The Spotted Salamander, The Little Dragon Of The Countryside
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Myths and legends about the salamander
If unicorns and dragons do not exist, another legendary being lives a stone's throw from home: the spotted salamander.
The word already has a hint of mystery. Three syllables slip through the night and fire to give body to a fantastic creature, starting with a great S serpentine. Sa-la-mandre, almost a magic formula! In ancient times, this creature was sometimes a bird living in a blaze, sometimes a dragon that spit flames. Depending on the culture and time, its incorruptible fire can be positive or evil, associated with purity and justice or on the contrary with sin and lust. Yes, such an about-face is common in the history of symbols.
Good or bad, icy and burning at the same time, the legendary beast crosses the centuries in the company of the mandrake and the hippogriff. In the Middle Ages, the alchemists seized it. As an animal of the fire element, the salamander is one of the essential ingredients for transforming mercury into gold. It is even recommended to immerse it alive in a cauldron filled with liquid metal....
This association with fire probably comes from the spectacular yellow spots that this amphibian wears on its back. And the irritation that his skin can cause. As it hides willingly in wood piles, one can also imagine the unexpected appearance of a salamander suddenly emerging from a bundle thrown into a blaze. That's how this old story would have been born. For the rest, the animal that lives discreetly in our forests fortunately has little in common with the worrying monster described by Aristotle or Pliny the Elder. Nevertheless, this sulphurous past is not without consequences: even today, it still happens that people frightened by a salamander kill it with a stick.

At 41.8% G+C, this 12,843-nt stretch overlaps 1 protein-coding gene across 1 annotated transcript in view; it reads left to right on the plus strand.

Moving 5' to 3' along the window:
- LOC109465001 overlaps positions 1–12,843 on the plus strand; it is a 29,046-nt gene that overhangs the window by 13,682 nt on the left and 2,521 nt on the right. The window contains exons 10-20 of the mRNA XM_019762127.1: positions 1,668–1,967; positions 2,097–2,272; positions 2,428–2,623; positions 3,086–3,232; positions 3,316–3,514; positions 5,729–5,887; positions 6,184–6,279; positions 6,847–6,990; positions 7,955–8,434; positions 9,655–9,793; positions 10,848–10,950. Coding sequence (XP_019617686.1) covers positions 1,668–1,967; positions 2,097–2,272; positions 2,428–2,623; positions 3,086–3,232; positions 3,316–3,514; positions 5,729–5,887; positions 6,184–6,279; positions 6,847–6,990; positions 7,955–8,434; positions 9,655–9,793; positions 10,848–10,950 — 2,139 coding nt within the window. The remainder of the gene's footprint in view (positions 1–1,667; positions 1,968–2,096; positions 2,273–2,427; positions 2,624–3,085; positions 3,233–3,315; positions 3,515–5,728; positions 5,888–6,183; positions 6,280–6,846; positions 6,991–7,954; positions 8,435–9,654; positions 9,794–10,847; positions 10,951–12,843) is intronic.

Discover the legends around the spotted salamander
In Egypt, a hieroglyph in the shape of a salamander would represent a man who died of cold. According to Aristotle, the animal is able to extinguish a fire in its path like snow. It is the cold that overcomes the hot.
In the Hebrew tradition, the salamander is an evil dragon... or purifier. Kabbalah recommends immersing the beast in three-year-old oil to avoid any fire in his house.
Francis I adopted the salamander on his coat of arms, which covered the walls of castles with the motto "I feed on it and I extinguish it". In other words, I nourish myself with the fire of faith and Christian purity and extinguish the fire of sin, godlessness and sedition.
In the French countryside, it was said that the salamander's breathing could make a person swell until his skin burst. In Auvergne, where it is known as bellows or bull-float, the salamander would kill cattle herds and, in Berry, its presence would be enough to make them swell.
According to Paracelsus, an illustrious alchemist, the salamander smells of sulphur and lives at the bottom of volcanoes. The noises that come from the magmatic depths can be explained by the construction work of his fire houses.